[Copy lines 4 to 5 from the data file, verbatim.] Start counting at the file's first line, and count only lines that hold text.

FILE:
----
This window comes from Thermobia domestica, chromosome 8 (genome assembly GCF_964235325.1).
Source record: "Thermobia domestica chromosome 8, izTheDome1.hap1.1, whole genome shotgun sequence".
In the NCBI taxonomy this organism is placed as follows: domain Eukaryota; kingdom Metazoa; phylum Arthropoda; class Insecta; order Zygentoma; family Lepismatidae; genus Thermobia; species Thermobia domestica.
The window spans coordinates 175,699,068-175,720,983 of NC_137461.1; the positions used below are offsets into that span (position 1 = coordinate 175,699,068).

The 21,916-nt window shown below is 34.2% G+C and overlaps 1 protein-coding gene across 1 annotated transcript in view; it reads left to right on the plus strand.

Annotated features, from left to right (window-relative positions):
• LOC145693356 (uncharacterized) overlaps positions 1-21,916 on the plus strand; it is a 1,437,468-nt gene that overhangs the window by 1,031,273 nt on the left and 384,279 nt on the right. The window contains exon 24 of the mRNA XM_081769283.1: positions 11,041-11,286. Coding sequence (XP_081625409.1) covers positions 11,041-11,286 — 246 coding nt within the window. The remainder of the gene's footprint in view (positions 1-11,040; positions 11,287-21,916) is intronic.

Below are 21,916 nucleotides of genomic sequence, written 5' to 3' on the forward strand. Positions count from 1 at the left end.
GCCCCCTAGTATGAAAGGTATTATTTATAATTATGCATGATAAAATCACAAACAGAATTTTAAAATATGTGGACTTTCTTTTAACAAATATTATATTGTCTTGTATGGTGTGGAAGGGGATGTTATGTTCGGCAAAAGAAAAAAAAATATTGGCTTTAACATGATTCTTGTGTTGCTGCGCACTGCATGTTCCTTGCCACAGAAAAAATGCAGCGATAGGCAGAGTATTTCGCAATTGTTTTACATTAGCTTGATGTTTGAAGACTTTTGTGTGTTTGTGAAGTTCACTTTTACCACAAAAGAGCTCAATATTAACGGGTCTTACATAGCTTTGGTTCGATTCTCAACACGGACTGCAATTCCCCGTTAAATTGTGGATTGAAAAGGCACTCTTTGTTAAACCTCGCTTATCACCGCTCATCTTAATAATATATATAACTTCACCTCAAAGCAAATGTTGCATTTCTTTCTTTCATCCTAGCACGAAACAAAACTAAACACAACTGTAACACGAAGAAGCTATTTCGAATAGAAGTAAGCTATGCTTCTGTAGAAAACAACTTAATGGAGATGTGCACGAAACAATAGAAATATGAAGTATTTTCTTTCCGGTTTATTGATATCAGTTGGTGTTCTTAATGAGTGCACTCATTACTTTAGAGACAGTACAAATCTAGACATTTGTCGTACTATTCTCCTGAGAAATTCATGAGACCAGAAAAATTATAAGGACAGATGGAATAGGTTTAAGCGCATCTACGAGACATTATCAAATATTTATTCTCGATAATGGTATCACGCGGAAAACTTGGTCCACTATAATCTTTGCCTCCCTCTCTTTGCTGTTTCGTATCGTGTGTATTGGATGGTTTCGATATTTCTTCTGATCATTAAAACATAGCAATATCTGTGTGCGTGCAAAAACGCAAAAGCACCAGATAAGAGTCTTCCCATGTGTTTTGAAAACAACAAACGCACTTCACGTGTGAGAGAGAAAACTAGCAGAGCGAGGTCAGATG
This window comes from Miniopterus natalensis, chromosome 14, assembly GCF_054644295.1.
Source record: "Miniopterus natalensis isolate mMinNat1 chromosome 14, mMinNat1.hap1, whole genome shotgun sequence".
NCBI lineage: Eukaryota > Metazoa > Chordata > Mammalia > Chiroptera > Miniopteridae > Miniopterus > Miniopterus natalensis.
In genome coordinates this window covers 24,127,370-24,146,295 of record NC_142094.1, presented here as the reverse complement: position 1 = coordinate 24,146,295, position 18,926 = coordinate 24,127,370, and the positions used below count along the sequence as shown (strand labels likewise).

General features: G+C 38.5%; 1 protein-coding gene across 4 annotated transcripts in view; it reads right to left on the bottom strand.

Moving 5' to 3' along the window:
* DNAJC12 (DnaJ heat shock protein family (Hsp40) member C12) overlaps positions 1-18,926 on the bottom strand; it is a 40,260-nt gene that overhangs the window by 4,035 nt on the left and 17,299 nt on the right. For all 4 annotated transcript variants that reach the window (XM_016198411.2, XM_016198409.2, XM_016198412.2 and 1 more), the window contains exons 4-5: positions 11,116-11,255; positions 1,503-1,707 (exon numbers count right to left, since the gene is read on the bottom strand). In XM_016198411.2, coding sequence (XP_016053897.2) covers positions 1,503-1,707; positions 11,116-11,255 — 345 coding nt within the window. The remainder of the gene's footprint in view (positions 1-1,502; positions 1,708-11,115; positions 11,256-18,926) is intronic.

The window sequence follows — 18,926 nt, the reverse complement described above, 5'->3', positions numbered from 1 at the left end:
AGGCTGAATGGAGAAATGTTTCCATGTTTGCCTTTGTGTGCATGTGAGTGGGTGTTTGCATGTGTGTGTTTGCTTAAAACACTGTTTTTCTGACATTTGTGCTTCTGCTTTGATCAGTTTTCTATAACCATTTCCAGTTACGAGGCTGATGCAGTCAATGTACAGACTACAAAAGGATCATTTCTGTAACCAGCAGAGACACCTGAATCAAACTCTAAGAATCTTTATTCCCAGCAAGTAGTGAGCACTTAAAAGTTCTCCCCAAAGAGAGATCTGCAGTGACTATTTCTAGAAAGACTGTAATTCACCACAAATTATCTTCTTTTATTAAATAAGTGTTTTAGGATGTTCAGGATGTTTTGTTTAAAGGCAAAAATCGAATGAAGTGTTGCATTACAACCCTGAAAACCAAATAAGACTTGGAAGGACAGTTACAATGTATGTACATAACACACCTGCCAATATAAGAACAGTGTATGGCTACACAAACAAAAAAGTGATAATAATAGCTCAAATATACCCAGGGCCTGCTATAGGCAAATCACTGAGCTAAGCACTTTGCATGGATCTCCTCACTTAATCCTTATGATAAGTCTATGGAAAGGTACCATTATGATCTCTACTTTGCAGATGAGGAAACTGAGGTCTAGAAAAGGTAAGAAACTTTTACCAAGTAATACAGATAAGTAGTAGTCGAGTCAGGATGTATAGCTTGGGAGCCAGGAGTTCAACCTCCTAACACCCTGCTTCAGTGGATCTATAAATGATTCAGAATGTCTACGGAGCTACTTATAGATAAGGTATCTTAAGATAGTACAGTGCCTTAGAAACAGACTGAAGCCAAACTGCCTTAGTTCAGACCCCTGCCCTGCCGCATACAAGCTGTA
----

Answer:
The window spans coordinates 175,699,068-175,720,983 of NC_137461.1; the positions used below are offsets into that span (position 1 = coordinate 175,699,068).

The 21,916-nt window shown below is 34.2% G+C and overlaps 1 protein-coding gene across 1 annotated transcript in view; it reads left to right on the plus strand.